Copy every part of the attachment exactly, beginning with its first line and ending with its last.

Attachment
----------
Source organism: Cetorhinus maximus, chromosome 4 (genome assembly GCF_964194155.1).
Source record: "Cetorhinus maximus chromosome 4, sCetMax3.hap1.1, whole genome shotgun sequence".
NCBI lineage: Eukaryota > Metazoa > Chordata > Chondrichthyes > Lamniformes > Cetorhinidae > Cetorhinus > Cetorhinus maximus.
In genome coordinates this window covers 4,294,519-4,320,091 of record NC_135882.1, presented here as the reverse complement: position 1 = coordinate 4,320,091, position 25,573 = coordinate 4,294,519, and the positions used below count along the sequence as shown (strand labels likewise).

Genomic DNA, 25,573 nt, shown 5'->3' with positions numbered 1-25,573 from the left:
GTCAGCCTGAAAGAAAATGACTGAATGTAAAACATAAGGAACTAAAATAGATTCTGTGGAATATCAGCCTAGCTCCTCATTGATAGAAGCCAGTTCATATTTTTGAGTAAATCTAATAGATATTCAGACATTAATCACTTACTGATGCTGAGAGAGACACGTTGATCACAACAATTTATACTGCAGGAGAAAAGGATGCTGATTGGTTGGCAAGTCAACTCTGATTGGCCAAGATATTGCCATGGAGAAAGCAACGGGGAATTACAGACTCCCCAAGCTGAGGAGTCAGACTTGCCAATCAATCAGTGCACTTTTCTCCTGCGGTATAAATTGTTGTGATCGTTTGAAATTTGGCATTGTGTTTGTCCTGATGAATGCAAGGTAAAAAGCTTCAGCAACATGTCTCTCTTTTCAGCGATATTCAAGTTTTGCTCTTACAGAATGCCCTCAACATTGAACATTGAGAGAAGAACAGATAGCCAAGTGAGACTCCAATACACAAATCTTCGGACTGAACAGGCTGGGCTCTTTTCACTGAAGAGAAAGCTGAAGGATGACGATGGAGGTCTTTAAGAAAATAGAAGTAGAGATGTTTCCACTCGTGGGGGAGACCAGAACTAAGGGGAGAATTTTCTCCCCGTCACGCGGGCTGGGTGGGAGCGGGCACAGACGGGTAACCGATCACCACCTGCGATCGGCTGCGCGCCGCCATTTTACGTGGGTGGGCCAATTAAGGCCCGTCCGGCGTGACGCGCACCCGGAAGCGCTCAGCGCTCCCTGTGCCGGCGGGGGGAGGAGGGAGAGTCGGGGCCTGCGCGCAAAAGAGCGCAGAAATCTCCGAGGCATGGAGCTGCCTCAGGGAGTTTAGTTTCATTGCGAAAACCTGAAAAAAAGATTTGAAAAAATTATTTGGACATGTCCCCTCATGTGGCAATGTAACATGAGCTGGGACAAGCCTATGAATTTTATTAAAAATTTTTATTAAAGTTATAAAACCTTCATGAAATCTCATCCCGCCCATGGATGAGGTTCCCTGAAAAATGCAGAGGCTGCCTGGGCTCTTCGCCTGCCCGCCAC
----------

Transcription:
Source organism: Cetorhinus maximus, chromosome 4 (genome assembly GCF_964194155.1).
Source record: "Cetorhinus maximus chromosome 4, sCetMax3.hap1.1, whole genome shotgun sequence".
NCBI lineage: Eukaryota > Metazoa > Chordata > Chondrichthyes > Lamniformes > Cetorhinidae > Cetorhinus > Cetorhinus maximus.
In genome coordinates this window covers 4,294,519-4,320,091 of record NC_135882.1, presented here as the reverse complement: position 1 = coordinate 4,320,091, position 25,573 = coordinate 4,294,519, and the positions used below count along the sequence as shown (strand labels likewise).

Genomic DNA, 25,573 nt, shown 5'->3' with positions numbered 1-25,573 from the left:
GTCAGCCTGAAAGAAAATGACTGAATGTAAAACATAAGGAACTAAAATAGATTCTGTGGAATATCAGCCTAGCTCCTCATTGATAGAAGCCAGTTCATATTTTTGAGTAAATCTAATAGATATTCAGACATTAATCACTTACTGATGCTGAGAGAGACACGTTGATCACAACAATTTATACTGCAGGAGAAAAGGATGCTGATTGGTTGGCAAGTCAACTCTGATTGGCCAAGATATTGCCATGGAGAAAGCAACGGGGAATTACAGACTCCCCAAGCTGAGGAGTCAGACTTGCCAATCAATCAGTGCACTTTTCTCCTGCGGTATAAATTGTTGTGATCGTTTGAAATTTGGCATTGTGTTTGTCCTGATGAATGCAAGGTAAAAAGCTTCAGCAACATGTCTCTCTTTTCAGCGATATTCAAGTTTTGCTCTTACAGAATGCCCTCAACATTGAACATTGAGAGAAGAACAGATAGCCAAGTGAGACTCCAATACACAAATCTTCGGACTGAACAGGCTGGGCTCTTTTCACTGAAGAGAAAGCTGAAGGATGACGATGGAGGTCTTTAAGAAAATAGAAGTAGAGATGTTTCCACTCGTGGGGGAGACCAGAACTAAGGGGAGAATTTTCTCCCCGTCACGCGGGCTGGGTGGGAGCGGGCACAGACGGGTAACCGATCACCACCTGCGATCGGCTGCGCGCCGCCATTTTACGTGGGTGGGCCAATTAAGGCCCGTCCGGCGTGACGCGCACCCGGAAGCGCTCAGCGCTCCCTGTGCCGGCGGGGGGAGGAGGGAGAGTCGGGGCCTGCGCGCAAAAGAGCGCAGAAATCTCCGAGGCATGGAGCTGCCTCAGGGAGTTTAGTTTCATTGCGAAAACCTGAAAAAAAGATTTGAAAAAATTATTTGGACATGTCCCCTCATGTGGCAATGTAACATGAGCTGGGACAAGCCTATGAATTTTATTAAAAATTTTTATTAAAGTTATAAAACCTTCATGAAATCTCATCCCGCCCATGGATGAGGTTCCCTGAAAAATGCAGAGGCTGCCTGGGCTCTTCGCCTGCCCGCCAC